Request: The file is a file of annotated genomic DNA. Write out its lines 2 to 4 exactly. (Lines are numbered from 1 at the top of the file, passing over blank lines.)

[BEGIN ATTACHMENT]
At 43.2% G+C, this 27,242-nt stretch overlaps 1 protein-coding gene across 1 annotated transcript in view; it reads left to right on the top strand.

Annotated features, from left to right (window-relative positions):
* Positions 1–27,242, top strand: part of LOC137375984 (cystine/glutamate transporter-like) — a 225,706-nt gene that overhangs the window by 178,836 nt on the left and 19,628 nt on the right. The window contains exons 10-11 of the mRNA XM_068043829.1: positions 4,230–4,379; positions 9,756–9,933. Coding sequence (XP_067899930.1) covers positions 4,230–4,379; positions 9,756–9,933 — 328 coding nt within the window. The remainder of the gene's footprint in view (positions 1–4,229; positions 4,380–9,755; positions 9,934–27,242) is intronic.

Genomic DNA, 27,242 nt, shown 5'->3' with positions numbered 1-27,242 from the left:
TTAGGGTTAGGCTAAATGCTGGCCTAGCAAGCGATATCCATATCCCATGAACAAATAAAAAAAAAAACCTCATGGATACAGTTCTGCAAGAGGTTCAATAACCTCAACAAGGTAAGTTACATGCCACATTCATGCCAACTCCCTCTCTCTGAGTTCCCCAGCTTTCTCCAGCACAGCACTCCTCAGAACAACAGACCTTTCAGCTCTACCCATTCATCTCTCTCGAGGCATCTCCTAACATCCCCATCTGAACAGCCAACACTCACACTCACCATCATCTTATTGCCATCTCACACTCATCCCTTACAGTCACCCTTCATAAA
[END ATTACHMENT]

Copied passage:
Annotated features, from left to right (window-relative positions):
* Positions 1–27,242, top strand: part of LOC137375984 (cystine/glutamate transporter-like) — a 225,706-nt gene that overhangs the window by 178,836 nt on the left and 19,628 nt on the right. The window contains exons 10-11 of the mRNA XM_068043829.1: positions 4,230–4,379; positions 9,756–9,933. Coding sequence (XP_067899930.1) covers positions 4,230–4,379; positions 9,756–9,933 — 328 coding nt within the window. The remainder of the gene's footprint in view (positions 1–4,229; positions 4,380–9,755; positions 9,934–27,242) is intronic.

Genomic DNA, 27,242 nt, shown 5'->3' with positions numbered 1-27,242 from the left: